Knee-Jerk has grown in recent years. According to Bye they now publish — alongside staples like fiction and nonfiction — art, Reviews of Things and interviews (provided people query before doing the interview). Bye was also particularly excited about Knee-Jerk’s recent 50th posting of Greg Fiering’s “Migraine Boy” comic strip. According to Bye, “[Fiering] has been inspiring me since I was in middle school.”
MAKE Magazine — MAKE has been around since 2004 doing all sorts of great things for literature in Chicago. It was founded by Ramsin Canon, Mike Zapata and Sarah Dodson, the latter of whom I turned to for a bit more information regarding all things MAKE.
For starters, Dodson offered a brief overview of what goes into the creation of an issue: “Each issue of MAKE follows a theme and is, more or less, equal parts fiction, poetry, nonfiction, visual art, reviews, interview, and translated work. The themes vary considerably issue to issue, allowing for a wider range of styles — from first-person narrative to visual poems.”
They’ve published a great litany of writers, many of whom are Chicago-based, though by no means is it exclusive in that way. Some examples of great stories, poems and nonfiction include work by James Tate, Adam Levin, Gina Frangello, and Alissa Nutting, among many others.
The layout of the publication is alone something to behold. Dodson said that a few years ago they upgraded MAKE’s paper stock and added color ink with the idea that “each issue is an art object, as well as a format to distribute art, and the design of each issue is as carefully considered as each poem or story.”
Their forthcoming fifteenth issue, “MISFITS,” will include pieces that didn’t quite fit with previous issues. It will also include more illustrations and what Dodson said is an “extra-rich ‘Intercambio’ section,” with works translated from Spanish to English. Among the publication’s editors are people living and working in Chicago, New York City, Los Angeles, Mexico City, and Chapel HIll, NC, contributing greatly to its cosmopolitan flare.
Poetry Magazine — The Poetry Foundation is literally an institution here in Chicago. It was founded in 2003 with their primary mission being: “To raise poetry to a more visible and influential position in American culture.” At the time of its founding, it was gifted a great bequest from Ruth Lilly to help fulfill that mission. They have a building! It’s located downtown.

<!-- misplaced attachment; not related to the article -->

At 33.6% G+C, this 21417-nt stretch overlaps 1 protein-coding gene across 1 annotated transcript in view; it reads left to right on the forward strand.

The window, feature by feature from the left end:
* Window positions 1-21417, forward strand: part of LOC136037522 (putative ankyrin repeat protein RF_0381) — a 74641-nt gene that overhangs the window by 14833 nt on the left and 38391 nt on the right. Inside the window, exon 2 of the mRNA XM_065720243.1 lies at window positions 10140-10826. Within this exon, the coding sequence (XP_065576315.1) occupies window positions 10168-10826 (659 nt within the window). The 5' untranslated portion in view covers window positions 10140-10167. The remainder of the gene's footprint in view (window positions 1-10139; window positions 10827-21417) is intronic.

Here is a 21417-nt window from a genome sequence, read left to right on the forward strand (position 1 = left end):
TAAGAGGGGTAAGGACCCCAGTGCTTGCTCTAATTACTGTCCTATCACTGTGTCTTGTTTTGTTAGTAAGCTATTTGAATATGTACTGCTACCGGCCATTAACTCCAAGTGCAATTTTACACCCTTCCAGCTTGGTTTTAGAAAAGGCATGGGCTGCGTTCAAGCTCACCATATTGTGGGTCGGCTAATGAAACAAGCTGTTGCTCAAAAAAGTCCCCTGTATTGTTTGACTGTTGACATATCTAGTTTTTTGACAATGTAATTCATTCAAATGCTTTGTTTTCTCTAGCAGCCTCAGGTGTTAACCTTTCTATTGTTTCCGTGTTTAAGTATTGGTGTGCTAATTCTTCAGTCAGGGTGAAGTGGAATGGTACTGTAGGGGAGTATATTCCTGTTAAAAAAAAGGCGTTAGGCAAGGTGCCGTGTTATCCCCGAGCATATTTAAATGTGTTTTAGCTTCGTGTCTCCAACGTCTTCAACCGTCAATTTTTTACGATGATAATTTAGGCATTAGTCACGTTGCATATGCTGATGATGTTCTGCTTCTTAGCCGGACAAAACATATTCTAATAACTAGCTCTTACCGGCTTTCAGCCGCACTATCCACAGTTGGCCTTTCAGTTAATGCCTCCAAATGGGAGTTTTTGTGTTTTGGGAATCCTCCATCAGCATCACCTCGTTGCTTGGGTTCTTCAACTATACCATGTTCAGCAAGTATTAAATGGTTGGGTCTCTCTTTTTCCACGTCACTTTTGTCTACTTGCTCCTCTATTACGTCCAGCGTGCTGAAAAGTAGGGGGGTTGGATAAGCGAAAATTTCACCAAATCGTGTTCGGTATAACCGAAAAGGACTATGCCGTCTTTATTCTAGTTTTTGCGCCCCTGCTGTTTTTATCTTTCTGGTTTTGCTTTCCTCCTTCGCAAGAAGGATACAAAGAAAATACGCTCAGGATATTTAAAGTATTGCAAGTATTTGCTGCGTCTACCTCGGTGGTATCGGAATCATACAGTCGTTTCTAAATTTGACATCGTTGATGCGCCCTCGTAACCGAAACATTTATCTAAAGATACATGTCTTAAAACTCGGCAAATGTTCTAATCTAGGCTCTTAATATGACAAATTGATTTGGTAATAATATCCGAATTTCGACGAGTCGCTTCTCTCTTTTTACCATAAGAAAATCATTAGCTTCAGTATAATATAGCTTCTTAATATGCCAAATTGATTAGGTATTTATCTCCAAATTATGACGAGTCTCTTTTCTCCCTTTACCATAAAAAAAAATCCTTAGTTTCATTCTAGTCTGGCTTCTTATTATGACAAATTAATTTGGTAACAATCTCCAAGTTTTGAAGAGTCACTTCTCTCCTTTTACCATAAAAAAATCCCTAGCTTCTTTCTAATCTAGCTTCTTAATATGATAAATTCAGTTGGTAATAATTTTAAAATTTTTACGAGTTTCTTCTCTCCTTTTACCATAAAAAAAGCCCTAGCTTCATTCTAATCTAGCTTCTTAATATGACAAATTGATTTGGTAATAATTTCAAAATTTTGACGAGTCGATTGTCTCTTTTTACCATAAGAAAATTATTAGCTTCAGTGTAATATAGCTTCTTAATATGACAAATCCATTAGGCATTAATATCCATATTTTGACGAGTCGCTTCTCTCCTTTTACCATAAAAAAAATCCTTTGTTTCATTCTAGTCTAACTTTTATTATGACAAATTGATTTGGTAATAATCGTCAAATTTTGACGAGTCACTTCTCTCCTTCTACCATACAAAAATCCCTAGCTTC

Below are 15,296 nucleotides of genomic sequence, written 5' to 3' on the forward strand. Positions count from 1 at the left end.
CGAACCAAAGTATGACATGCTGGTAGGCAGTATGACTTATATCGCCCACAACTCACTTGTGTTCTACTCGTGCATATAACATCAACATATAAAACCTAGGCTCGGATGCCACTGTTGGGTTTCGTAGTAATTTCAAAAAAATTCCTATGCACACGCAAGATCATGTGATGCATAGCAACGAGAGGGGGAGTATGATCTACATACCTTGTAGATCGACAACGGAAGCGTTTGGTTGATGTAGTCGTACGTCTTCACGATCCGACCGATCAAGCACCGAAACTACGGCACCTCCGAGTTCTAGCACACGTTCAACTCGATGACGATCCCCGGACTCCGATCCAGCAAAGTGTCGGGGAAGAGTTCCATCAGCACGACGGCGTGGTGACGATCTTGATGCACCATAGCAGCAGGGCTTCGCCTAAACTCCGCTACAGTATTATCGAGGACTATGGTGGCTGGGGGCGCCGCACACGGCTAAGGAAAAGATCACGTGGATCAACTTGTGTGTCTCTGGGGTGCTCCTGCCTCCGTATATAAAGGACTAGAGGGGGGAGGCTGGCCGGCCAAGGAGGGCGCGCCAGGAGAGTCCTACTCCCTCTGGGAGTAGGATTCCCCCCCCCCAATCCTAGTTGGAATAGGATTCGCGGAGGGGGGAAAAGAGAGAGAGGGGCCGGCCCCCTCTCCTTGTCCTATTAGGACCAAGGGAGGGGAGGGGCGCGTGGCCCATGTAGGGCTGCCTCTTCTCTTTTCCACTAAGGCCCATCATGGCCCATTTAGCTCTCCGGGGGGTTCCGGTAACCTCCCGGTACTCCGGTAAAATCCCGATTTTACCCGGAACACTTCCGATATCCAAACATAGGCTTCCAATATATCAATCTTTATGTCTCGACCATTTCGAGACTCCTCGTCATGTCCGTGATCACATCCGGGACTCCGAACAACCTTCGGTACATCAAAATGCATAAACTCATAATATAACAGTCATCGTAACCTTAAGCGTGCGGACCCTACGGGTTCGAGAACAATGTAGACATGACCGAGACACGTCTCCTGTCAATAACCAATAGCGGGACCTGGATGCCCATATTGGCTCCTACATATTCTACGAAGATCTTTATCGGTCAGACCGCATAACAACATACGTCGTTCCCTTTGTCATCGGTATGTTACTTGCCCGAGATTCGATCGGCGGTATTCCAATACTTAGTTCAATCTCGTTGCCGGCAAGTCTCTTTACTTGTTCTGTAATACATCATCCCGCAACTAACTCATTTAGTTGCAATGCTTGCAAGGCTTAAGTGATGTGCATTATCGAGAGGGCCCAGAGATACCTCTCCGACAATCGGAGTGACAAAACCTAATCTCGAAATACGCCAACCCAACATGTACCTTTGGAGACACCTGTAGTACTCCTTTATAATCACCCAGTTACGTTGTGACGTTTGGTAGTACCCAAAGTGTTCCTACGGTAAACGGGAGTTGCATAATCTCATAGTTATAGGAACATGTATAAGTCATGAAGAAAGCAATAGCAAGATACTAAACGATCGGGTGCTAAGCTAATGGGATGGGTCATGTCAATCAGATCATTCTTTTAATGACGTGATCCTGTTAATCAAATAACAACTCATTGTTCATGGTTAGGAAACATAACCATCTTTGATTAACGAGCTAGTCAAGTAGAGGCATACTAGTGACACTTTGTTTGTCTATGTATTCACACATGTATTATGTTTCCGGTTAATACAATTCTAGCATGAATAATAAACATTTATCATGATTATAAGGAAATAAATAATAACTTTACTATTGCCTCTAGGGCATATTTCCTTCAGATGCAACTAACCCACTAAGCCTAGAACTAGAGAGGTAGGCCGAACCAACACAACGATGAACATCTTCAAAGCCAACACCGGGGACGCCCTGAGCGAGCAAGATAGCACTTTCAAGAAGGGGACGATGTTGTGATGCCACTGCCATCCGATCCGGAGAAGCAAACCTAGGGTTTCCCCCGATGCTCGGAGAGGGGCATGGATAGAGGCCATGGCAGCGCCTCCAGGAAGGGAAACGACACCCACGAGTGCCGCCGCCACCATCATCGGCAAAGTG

Poetry Magazine, meanwhile, has been around much longer than the foundation, arguably a Highlander among other literary magazines that focus almost exclusively on poetry (as their name suggests). The publication was founded in 1912 by Harriet Monroe and has endured over the years as an offshoot of various publishers (for instance, preceding the Poetry Foundation was the Modern Poetry Association).
Fred Sasaki, Art Director for the magazine, was kind enough to answer a few of my questions about his personal experiences with Poetry and poetry in general, saying:
“Our work is more love than commitment, which I can best describe as kismet. I’ve been with the magazine 12 years and things still feel fresh. So much has changed while I’ve been with Poetry — since before the Lilly bequest, the Poetry Foundation, the building — and yet the job has in fact been everything I expected. Like a page from a fairy tale. But that’s because I found my rabbit hole. And I’d like to say the future of poetry is always brave and new.”
Polly Faust, Media Assistant for the Poetry Foundation, offered a quick rundown of what to expect from the magazine in the very near future: “Our next issue of the magazine, July/August, features works by Tony Fitzpatrick, whose final Chicago exhibition, Secret Birds will be in the Poetry Foundation Gallery Space from July 1- September 12.”